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Pastrana Breaks Off Peace Talks

TIMES STAFF WRITER

President Andres Pastrana broke off peace negotiations with the country’s largest rebel group, giving the guerrillas until noon today to leave the special demilitarized zone created for talks.

In a nationally televised address, Pastrana said guerrillas from the FARC--the Revolutionary Armed Forces of Colombia--had crossed the line Wednesday when they hijacked a plane and kidnapped Sen. Jorge Gechen Turbay, 50, president of the Colombian Senate’s peace commission.

For the record:
12:00 AM, Feb. 23, 2002 FOR THE RECORD
Los Angeles Times Saturday February 23, 2002 Home Edition Main News Part A Page 2 A2 Desk 1 inches; 31 words Type of Material: Correction
Colombia deadline--In a story Thursday, The Times incorrectly reported the deadline given by Colombian President Andres Pastrana to leftist rebels to leave a demilitarized zone. The correct time was midnight Wednesday.

Several guerrillas, including two women, reportedly boarded a local flight carrying the senator and forced it to land on a highway outside the capital, Bogota, where they seized the senator and presumably took him back to the zone.

“Today the glass of indignation spilled over,” Pastrana said. “It’s not possible to sign agreements on one side while putting guns to the head on the other. . . . Now no one believes in their willingness to reach peace.”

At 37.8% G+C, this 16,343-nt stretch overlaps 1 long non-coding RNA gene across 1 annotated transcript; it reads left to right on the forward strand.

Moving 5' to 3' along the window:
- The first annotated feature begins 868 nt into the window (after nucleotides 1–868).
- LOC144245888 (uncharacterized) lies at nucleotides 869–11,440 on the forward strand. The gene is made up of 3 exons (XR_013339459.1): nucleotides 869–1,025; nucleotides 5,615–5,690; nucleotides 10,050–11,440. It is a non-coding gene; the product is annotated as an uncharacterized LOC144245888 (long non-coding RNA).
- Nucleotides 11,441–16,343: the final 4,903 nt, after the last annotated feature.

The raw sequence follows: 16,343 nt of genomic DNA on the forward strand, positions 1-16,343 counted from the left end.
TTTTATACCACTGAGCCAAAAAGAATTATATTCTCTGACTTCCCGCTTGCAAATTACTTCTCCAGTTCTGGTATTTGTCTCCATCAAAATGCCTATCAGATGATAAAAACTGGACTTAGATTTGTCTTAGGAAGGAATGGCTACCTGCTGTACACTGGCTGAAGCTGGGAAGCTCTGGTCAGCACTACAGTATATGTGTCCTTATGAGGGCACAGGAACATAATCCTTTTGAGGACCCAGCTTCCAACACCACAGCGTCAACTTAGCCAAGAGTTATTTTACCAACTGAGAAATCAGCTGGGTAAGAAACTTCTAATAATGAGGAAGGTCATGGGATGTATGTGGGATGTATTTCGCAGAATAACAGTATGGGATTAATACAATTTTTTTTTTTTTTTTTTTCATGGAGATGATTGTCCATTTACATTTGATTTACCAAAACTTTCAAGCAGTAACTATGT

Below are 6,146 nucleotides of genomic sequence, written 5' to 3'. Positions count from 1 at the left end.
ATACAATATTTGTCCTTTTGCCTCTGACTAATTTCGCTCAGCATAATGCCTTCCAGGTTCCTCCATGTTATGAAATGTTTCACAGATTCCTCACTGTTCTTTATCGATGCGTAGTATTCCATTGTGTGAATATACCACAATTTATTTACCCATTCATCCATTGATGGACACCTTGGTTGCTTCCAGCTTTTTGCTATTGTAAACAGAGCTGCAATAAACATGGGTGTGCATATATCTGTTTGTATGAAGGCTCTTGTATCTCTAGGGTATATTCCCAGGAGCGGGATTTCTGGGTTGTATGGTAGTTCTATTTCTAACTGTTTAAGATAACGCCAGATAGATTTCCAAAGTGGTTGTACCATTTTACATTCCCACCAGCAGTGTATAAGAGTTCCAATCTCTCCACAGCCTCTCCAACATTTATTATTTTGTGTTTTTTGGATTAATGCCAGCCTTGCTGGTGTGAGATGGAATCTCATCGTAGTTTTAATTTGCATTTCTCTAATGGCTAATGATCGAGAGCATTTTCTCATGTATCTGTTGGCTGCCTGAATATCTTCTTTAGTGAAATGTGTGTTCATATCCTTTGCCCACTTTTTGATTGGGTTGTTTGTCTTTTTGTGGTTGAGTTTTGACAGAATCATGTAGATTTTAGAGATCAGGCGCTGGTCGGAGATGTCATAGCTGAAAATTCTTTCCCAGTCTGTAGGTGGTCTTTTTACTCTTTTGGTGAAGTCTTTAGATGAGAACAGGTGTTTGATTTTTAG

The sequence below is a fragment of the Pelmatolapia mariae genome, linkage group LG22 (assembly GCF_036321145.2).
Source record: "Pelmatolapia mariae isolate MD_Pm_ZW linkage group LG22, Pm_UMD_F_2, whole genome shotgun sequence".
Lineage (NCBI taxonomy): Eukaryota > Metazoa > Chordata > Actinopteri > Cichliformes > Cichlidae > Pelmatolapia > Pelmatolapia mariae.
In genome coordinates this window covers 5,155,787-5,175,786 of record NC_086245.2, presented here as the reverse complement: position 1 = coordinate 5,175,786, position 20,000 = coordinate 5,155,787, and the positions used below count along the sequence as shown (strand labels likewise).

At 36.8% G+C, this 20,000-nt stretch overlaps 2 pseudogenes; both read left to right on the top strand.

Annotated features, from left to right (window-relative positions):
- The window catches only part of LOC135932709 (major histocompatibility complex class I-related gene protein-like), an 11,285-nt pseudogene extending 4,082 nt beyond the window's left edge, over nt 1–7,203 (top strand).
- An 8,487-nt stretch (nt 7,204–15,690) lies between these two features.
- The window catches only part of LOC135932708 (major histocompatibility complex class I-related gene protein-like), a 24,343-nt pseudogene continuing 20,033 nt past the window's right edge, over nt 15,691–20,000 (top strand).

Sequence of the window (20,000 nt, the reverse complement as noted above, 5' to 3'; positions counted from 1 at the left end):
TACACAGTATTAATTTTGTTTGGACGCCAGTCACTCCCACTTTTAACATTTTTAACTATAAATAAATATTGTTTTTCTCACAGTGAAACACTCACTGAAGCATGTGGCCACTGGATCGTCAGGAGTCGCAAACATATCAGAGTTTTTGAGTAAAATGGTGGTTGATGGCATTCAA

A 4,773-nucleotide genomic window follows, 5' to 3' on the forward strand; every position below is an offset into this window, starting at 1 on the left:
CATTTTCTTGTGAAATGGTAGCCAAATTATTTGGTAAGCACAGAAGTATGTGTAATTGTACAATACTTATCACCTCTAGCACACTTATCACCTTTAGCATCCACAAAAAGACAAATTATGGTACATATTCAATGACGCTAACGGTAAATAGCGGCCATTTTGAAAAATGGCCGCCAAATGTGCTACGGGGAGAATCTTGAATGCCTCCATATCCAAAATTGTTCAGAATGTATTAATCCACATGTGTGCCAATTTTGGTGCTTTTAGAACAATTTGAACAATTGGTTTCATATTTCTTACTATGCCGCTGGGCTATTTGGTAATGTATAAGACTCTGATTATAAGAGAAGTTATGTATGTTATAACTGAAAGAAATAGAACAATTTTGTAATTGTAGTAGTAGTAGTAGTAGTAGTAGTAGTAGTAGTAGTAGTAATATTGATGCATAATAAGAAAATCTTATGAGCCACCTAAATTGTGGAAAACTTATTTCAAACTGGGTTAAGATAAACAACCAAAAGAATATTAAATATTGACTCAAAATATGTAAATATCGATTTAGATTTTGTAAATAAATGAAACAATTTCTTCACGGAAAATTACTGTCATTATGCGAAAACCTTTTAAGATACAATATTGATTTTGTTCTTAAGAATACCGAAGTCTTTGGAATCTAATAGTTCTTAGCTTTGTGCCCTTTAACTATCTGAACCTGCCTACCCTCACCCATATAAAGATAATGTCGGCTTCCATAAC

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Rebel leaders issued a response early today in which they angrily accused Pastrana of using war as a political tactic. The first round of presidential elections in Colombia begins in May, and congressional elections take place next month. Candidates pushing a hard line against the FARC have become increasingly popular as ordinary Colombians grow tired of the up-and-down peace process.

“The president has shown his commitment to war,” the rebel communique said.

Pastrana’s decision marks the most serious rupture in a recent series of crises in the 3-year-old peace process.

In January, Pastrana gave the rebels 48 hours to leave the zone, which was created in an attempt to end Colombia’s nearly 40-year-old civil war between government forces and leftist rebels.

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But last-minute intervention from the United Nations and ambassadors from 10 countries allowed the process to continue.

It was difficult to see how such intervention could succeed again, especially given the 12-hour time frame that Pastrana gave the rebels to evacuate.

The guerrillas were expected to leave the five small towns that exist in the Switzerland-size zone and flee into the surrounding jungle, where they have dominated for most of the civil war.

“I support his decision. There was no other decision he could have made,” said Juan Camilo Restrepo, who is running to replace Pastrana.

Pastrana, a Conservative Party member, is constitutionally banned from running for a second term.


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